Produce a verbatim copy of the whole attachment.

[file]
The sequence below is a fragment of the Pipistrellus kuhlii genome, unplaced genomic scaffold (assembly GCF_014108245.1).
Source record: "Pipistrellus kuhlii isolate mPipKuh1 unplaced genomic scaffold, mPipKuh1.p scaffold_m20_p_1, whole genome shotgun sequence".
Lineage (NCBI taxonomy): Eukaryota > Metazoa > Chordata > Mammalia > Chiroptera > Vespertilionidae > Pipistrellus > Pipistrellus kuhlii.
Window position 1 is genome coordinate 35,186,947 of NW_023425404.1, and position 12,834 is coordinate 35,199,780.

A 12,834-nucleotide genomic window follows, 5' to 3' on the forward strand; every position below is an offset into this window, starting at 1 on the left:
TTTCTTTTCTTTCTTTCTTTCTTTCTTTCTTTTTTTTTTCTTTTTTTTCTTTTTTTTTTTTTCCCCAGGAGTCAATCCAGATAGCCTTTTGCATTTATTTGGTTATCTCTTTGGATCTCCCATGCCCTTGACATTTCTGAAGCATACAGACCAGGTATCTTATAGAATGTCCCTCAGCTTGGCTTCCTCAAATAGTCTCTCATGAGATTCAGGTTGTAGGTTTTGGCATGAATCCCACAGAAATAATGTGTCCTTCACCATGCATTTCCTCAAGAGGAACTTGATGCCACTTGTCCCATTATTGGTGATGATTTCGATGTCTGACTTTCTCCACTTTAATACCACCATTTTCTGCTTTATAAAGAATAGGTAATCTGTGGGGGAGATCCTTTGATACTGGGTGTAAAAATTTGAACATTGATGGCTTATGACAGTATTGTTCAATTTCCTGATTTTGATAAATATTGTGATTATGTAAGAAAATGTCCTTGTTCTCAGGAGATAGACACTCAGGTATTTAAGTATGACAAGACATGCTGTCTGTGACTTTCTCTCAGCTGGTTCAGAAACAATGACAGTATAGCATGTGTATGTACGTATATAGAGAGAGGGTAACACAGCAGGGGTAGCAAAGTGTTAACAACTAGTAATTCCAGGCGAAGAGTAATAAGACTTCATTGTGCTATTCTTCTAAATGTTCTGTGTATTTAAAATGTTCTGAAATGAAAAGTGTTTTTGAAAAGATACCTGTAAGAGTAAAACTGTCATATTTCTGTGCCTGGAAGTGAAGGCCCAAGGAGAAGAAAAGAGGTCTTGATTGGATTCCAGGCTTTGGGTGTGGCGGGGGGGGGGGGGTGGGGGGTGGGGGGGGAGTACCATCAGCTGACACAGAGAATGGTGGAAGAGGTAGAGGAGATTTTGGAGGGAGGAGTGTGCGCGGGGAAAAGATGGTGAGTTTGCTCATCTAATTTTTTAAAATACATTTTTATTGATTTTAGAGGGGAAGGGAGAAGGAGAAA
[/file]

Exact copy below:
The sequence below is a fragment of the Pipistrellus kuhlii genome, unplaced genomic scaffold (assembly GCF_014108245.1).
Source record: "Pipistrellus kuhlii isolate mPipKuh1 unplaced genomic scaffold, mPipKuh1.p scaffold_m20_p_1, whole genome shotgun sequence".
Lineage (NCBI taxonomy): Eukaryota > Metazoa > Chordata > Mammalia > Chiroptera > Vespertilionidae > Pipistrellus > Pipistrellus kuhlii.
Window position 1 is genome coordinate 35,186,947 of NW_023425404.1, and position 12,834 is coordinate 35,199,780.

A 12,834-nucleotide genomic window follows, 5' to 3' on the forward strand; every position below is an offset into this window, starting at 1 on the left:
TTTCTTTTCTTTCTTTCTTTCTTTCTTTCTTTTTTTTTTCTTTTTTTTCTTTTTTTTTTTTTCCCCAGGAGTCAATCCAGATAGCCTTTTGCATTTATTTGGTTATCTCTTTGGATCTCCCATGCCCTTGACATTTCTGAAGCATACAGACCAGGTATCTTATAGAATGTCCCTCAGCTTGGCTTCCTCAAATAGTCTCTCATGAGATTCAGGTTGTAGGTTTTGGCATGAATCCCACAGAAATAATGTGTCCTTCACCATGCATTTCCTCAAGAGGAACTTGATGCCACTTGTCCCATTATTGGTGATGATTTCGATGTCTGACTTTCTCCACTTTAATACCACCATTTTCTGCTTTATAAAGAATAGGTAATCTGTGGGGGAGATCCTTTGATACTGGGTGTAAAAATTTGAACATTGATGGCTTATGACAGTATTGTTCAATTTCCTGATTTTGATAAATATTGTGATTATGTAAGAAAATGTCCTTGTTCTCAGGAGATAGACACTCAGGTATTTAAGTATGACAAGACATGCTGTCTGTGACTTTCTCTCAGCTGGTTCAGAAACAATGACAGTATAGCATGTGTATGTACGTATATAGAGAGAGGGTAACACAGCAGGGGTAGCAAAGTGTTAACAACTAGTAATTCCAGGCGAAGAGTAATAAGACTTCATTGTGCTATTCTTCTAAATGTTCTGTGTATTTAAAATGTTCTGAAATGAAAAGTGTTTTTGAAAAGATACCTGTAAGAGTAAAACTGTCATATTTCTGTGCCTGGAAGTGAAGGCCCAAGGAGAAGAAAAGAGGTCTTGATTGGATTCCAGGCTTTGGGTGTGGCGGGGGGGGGGGGGTGGGGGGTGGGGGGGGAGTACCATCAGCTGACACAGAGAATGGTGGAAGAGGTAGAGGAGATTTTGGAGGGAGGAGTGTGCGCGGGGAAAAGATGGTGAGTTTGCTCATCTAATTTTTTAAAATACATTTTTATTGATTTTAGAGGGGAAGGGAGAAGGAGAAA